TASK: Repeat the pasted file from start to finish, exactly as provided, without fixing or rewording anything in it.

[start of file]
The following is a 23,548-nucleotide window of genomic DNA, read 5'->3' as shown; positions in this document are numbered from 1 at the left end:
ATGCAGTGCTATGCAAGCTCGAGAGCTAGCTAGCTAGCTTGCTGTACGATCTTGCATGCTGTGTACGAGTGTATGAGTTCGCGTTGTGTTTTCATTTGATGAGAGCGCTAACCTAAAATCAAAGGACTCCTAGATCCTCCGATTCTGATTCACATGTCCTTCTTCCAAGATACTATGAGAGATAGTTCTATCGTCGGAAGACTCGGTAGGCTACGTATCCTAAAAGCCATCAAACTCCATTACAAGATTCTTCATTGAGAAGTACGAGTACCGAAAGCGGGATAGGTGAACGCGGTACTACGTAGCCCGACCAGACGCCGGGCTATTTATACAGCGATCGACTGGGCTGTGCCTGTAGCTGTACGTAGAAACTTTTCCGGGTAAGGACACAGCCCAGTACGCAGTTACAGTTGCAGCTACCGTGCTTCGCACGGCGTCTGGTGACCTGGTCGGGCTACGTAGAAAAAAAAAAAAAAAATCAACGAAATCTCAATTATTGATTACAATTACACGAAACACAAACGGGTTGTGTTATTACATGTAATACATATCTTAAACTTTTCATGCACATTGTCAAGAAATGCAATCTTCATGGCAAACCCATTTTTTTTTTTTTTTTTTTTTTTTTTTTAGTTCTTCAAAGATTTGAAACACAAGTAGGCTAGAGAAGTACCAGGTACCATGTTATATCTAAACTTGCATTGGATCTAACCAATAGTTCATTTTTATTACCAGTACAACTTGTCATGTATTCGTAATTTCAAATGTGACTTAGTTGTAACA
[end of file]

The following is a 23,548-nucleotide window of genomic DNA, read 5'->3' as shown; positions in this document are numbered from 1 at the left end:
ATGCAGTGCTATGCAAGCTCGAGAGCTAGCTAGCTAGCTTGCTGTACGATCTTGCATGCTGTGTACGAGTGTATGAGTTCGCGTTGTGTTTTCATTTGATGAGAGCGCTAACCTAAAATCAAAGGACTCCTAGATCCTCCGATTCTGATTCACATGTCCTTCTTCCAAGATACTATGAGAGATAGTTCTATCGTCGGAAGACTCGGTAGGCTACGTATCCTAAAAGCCATCAAACTCCATTACAAGATTCTTCATTGAGAAGTACGAGTACCGAAAGCGGGATAGGTGAACGCGGTACTACGTAGCCCGACCAGACGCCGGGCTATTTATACAGCGATCGACTGGGCTGTGCCTGTAGCTGTACGTAGAAACTTTTCCGGGTAAGGACACAGCCCAGTACGCAGTTACAGTTGCAGCTACCGTGCTTCGCACGGCGTCTGGTGACCTGGTCGGGCTACGTAGAAAAAAAAAAAAAAAATCAACGAAATCTCAATTATTGATTACAATTACACGAAACACAAACGGGTTGTGTTATTACATGTAATACATATCTTAAACTTTTCATGCACATTGTCAAGAAATGCAATCTTCATGGCAAACCCATTTTTTTTTTTTTTTTTTTTTTTTTTTTAGTTCTTCAAAGATTTGAAACACAAGTAGGCTAGAGAAGTACCAGGTACCATGTTATATCTAAACTTGCATTGGATCTAACCAATAGTTCATTTTTATTACCAGTACAACTTGTCATGTATTCGTAATTTCAAATGTGACTTAGTTGTAACA